31 January 2017

a fun few days with my parents

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last week, my parents were in town!
it is always such a treat to have them here in london. they love this city as much as we do, so we all soak up its magic together … and it’s just great to have them around the flat, and to share meals and conversations and laughs with them.

it’s even more fun having my parents visiting us now that little mo is here. i love seeing my baby with his grammie and grandfather and moses just adores them both so much!

a few photos from our days together…

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^^ i took rick and linda to lunch at ottolenghi, my favourite. mom and dad are great appreciators of fresh, pretty and delicious food like me :) ^^
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^^ walks through leicester square (that entire big ben is made of tiny legos!) and notting hill ^^
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^^ my dad is the master of this move, which we call “the trick.” moses loves it!! ^^
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^^ a gelato run after dinner one night ^^
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my dad and i went on a bike ride together one morning. it was chilly but so sunny and we had such a great time cruising past famous london landmarks (we hit buckingham palace right as the changing of the guard was happening!) and then through the parks. i love hanging out with my dad so much.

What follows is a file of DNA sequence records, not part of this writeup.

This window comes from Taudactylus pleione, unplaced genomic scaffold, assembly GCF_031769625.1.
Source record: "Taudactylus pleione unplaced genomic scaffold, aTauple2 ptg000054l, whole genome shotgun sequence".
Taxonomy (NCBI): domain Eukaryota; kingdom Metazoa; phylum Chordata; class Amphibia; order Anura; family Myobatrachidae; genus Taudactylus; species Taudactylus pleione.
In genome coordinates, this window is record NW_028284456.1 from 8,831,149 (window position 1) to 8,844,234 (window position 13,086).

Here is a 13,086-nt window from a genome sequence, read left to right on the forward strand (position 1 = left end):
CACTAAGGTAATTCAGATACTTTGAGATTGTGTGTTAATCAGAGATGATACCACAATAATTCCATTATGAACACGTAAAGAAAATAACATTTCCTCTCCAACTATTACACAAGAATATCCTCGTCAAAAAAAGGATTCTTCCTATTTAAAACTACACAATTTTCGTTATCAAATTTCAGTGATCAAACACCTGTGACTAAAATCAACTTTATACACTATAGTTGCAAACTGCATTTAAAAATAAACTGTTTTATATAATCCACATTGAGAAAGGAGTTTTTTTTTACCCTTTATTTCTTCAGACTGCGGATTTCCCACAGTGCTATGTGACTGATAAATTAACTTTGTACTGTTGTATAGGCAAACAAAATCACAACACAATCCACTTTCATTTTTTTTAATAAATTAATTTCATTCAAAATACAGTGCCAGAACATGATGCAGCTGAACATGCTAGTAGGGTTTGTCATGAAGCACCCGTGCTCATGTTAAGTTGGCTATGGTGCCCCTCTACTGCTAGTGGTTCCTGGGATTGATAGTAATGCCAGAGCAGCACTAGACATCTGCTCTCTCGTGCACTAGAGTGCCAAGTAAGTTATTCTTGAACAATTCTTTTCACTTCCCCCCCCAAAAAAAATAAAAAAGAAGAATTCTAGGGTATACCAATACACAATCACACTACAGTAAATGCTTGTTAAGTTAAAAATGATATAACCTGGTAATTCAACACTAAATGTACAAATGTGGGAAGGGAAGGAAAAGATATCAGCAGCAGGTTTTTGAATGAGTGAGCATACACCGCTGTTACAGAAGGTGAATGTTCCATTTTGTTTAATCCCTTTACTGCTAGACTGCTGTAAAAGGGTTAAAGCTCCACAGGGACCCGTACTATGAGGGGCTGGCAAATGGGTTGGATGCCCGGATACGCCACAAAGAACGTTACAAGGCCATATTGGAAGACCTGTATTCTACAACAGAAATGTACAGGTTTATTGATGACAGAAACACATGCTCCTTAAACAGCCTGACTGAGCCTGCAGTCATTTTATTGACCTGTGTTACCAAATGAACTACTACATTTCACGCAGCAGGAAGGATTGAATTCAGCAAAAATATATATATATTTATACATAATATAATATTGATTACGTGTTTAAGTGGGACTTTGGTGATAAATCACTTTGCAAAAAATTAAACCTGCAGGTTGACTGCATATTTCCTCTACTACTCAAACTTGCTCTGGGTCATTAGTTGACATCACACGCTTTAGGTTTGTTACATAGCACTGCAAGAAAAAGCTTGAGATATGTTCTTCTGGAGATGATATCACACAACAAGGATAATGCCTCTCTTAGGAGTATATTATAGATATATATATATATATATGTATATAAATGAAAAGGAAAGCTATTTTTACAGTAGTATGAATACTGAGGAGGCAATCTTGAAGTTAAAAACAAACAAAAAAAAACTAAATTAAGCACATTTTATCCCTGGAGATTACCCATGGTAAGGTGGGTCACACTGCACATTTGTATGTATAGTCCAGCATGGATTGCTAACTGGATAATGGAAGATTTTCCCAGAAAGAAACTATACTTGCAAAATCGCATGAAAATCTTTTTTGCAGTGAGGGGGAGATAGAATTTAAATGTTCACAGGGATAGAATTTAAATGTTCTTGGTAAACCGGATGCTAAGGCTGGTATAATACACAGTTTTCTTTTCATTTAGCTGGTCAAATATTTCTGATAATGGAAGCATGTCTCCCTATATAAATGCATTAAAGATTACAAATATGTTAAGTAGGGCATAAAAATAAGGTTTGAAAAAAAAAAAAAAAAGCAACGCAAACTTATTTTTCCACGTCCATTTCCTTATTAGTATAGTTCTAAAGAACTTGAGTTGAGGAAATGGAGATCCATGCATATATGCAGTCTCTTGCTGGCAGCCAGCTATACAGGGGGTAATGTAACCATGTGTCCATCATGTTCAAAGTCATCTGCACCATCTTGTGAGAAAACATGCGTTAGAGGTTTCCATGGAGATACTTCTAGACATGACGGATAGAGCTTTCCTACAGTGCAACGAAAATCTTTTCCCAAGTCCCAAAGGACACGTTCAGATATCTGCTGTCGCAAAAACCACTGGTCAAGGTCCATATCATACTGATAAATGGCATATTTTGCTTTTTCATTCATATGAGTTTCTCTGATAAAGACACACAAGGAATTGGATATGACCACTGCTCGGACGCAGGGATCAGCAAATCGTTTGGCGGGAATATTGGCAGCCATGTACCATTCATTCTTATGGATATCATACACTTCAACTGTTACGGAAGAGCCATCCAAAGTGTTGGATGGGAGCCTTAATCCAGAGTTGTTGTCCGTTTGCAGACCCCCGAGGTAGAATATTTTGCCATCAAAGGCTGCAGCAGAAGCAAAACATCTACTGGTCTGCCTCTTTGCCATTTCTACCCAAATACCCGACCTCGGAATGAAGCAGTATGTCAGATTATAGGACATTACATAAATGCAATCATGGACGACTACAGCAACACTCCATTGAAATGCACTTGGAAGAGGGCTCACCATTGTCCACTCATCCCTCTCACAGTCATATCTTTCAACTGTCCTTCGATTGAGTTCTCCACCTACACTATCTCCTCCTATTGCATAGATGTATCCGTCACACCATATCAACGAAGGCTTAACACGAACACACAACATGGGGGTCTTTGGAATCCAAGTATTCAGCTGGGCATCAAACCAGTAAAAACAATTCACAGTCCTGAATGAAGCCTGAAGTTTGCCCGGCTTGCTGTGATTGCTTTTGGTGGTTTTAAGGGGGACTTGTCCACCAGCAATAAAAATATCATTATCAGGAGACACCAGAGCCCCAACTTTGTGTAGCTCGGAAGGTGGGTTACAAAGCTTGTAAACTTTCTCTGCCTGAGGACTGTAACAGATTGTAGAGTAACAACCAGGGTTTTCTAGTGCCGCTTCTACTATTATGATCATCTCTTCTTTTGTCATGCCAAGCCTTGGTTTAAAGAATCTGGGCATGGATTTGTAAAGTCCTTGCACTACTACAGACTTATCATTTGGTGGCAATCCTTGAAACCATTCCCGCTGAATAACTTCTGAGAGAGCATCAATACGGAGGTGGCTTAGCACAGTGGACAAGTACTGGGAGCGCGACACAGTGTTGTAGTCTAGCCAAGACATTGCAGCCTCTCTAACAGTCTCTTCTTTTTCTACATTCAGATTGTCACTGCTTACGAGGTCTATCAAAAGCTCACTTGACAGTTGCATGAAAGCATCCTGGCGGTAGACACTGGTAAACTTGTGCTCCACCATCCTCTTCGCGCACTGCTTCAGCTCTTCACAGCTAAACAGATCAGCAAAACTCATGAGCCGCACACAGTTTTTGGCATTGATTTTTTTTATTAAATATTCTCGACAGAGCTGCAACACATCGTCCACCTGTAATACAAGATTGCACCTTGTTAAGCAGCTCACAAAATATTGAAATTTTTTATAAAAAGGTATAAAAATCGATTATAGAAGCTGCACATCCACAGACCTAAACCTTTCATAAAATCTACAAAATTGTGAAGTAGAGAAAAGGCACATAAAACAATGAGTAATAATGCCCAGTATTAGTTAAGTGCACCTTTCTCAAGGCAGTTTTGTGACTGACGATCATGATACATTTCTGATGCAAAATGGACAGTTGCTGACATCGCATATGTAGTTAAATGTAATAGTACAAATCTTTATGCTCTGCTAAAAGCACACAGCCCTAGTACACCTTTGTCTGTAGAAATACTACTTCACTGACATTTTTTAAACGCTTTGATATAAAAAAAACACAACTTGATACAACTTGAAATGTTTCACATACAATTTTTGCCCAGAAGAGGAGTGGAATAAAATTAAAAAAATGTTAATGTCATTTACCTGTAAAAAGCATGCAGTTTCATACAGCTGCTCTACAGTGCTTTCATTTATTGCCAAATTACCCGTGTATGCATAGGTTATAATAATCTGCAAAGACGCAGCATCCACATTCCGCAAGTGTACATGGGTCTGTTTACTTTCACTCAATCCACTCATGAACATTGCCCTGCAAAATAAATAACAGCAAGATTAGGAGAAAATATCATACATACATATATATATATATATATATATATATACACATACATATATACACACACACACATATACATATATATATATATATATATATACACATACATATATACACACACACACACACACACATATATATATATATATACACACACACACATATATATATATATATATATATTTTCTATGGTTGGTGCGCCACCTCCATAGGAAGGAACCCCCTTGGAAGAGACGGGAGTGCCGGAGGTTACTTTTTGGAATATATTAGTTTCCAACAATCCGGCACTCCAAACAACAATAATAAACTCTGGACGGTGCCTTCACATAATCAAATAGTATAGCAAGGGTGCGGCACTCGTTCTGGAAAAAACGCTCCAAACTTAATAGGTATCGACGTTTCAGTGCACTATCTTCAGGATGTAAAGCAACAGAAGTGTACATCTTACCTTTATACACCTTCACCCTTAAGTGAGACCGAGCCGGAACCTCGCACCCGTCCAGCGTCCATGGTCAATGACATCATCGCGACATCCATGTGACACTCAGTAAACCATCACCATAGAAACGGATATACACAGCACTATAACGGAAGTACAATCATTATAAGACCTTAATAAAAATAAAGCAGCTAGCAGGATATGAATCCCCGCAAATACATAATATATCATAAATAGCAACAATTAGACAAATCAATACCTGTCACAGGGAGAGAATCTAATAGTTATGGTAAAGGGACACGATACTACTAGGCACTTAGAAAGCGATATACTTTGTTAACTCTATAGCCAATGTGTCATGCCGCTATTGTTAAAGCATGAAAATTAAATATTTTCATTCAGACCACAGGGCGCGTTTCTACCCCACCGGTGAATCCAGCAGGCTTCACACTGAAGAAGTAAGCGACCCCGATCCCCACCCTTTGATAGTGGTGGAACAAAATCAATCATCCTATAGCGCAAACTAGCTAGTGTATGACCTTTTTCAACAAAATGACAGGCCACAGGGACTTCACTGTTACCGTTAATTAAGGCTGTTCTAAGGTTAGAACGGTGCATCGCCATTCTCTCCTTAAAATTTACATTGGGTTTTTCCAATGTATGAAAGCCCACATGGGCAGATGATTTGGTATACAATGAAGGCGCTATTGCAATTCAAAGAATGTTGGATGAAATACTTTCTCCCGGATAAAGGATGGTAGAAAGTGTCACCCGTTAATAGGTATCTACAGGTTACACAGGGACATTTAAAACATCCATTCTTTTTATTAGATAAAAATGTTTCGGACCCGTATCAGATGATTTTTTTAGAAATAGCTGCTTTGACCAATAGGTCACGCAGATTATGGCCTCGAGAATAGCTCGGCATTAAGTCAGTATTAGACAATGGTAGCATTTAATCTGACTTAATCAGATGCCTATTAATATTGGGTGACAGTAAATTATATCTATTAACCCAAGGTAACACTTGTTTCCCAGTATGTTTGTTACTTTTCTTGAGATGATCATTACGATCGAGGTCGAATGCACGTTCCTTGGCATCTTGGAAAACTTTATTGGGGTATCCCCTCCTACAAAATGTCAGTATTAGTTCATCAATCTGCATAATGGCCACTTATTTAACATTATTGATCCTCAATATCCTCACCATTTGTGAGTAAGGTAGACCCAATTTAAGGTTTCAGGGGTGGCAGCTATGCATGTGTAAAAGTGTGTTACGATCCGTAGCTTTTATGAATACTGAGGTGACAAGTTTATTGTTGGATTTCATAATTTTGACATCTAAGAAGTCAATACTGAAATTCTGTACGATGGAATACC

as a side note, did you know that, starting soon (no one is sure exactly when…), big ben is going to be covered up with scaffolding for three years?! ahhh! i am trying to take as many pictures of/with it while it’s still uncovered!IMG_3800IMG_3806
^^ borough market with grammie. grandfather got lost on his bike ride over – whoops! ^^
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^^ pretty sunsetty light over the thames down to tower bridge on our way back from borough market ^^
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^^ watching the inauguration … dad’s expression pretty accurately portrays our feelings about it … we are all praying for our country and our leaders! ^^
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^^ at the natural history museum just before we said goodbye (for now) to mom and dad. always doing the trick ;) ^^

such a great few days with rick and linda. one of the highlights (that i didn’t get a picture of) was going to beautiful: the carole king musical together. ian and i bought four tickets to that show as a christmas present to mom and dad. and we were so glad they ended up loving the show, which was full of music from “their era.” we all four had a really great time! and moses successfully survived his first non-family babysitter :)

we get to see mom and dad again this week as they come back through london on their way home from switzerland! and then again in utah in march and at bear lake in july. so glad that, even though we live so far away, moses gets to often see his grammie and grandfather!

12 comments :

  1. Just a question of curiosity. Why do you call your parents Rick and Linda? (Definitely no snark in the question!) I like it; I'm just curious about it and the motivation behind it. Thanks!

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    1. I was wondering that too. It seems a bit strange to call your/Charity's Mum & Dad by their Christian names.

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    2. You've never heard people lightheartedly refer to their parents by their first names? My friends and I do it all the time.

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    3. yeah, it's just a lighthearted thing...to avoid saying "mom & dad" so repeatedly in this post :)

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    4. Cool, thanks for the reply Charity!
      I have a friend whose therapist told him to start referring to his parents by their first names as a way to establish more of an adult relationship with them. I think that's why I was struck by it but I like it for whatever your reason was. :)